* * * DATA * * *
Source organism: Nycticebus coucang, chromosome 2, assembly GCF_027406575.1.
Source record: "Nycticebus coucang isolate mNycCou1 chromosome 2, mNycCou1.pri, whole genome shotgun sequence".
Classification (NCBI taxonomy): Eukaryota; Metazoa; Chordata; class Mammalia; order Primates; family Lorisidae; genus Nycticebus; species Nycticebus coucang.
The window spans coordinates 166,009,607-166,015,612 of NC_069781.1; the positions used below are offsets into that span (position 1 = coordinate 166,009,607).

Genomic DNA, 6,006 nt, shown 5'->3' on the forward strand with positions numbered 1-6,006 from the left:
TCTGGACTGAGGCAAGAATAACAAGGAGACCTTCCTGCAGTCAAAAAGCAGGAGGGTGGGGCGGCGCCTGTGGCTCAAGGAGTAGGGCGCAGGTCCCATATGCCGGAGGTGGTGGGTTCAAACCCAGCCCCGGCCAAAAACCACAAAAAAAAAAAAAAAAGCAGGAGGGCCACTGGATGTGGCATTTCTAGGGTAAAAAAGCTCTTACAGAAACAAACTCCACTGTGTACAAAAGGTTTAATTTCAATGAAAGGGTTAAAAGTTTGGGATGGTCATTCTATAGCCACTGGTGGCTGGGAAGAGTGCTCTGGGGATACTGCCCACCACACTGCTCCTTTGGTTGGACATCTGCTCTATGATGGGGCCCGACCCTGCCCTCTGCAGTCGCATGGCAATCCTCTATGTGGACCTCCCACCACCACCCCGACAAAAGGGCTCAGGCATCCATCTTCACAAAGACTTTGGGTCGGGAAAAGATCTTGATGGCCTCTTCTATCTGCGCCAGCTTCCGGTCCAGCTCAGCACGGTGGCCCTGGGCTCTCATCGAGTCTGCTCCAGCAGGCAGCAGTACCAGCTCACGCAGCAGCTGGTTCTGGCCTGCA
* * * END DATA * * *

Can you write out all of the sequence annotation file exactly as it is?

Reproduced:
Source organism: Nycticebus coucang, chromosome 2, assembly GCF_027406575.1.
Source record: "Nycticebus coucang isolate mNycCou1 chromosome 2, mNycCou1.pri, whole genome shotgun sequence".
Classification (NCBI taxonomy): Eukaryota; Metazoa; Chordata; class Mammalia; order Primates; family Lorisidae; genus Nycticebus; species Nycticebus coucang.
The window spans coordinates 166,009,607-166,015,612 of NC_069781.1; the positions used below are offsets into that span (position 1 = coordinate 166,009,607).

Genomic DNA, 6,006 nt, shown 5'->3' on the forward strand with positions numbered 1-6,006 from the left:
TCTGGACTGAGGCAAGAATAACAAGGAGACCTTCCTGCAGTCAAAAAGCAGGAGGGTGGGGCGGCGCCTGTGGCTCAAGGAGTAGGGCGCAGGTCCCATATGCCGGAGGTGGTGGGTTCAAACCCAGCCCCGGCCAAAAACCACAAAAAAAAAAAAAAAAGCAGGAGGGCCACTGGATGTGGCATTTCTAGGGTAAAAAAGCTCTTACAGAAACAAACTCCACTGTGTACAAAAGGTTTAATTTCAATGAAAGGGTTAAAAGTTTGGGATGGTCATTCTATAGCCACTGGTGGCTGGGAAGAGTGCTCTGGGGATACTGCCCACCACACTGCTCCTTTGGTTGGACATCTGCTCTATGATGGGGCCCGACCCTGCCCTCTGCAGTCGCATGGCAATCCTCTATGTGGACCTCCCACCACCACCCCGACAAAAGGGCTCAGGCATCCATCTTCACAAAGACTTTGGGTCGGGAAAAGATCTTGATGGCCTCTTCTATCTGCGCCAGCTTCCGGTCCAGCTCAGCACGGTGGCCCTGGGCTCTCATCGAGTCTGCTCCAGCAGGCAGCAGTACCAGCTCACGCAGCAGCTGGTTCTGGCCTGCA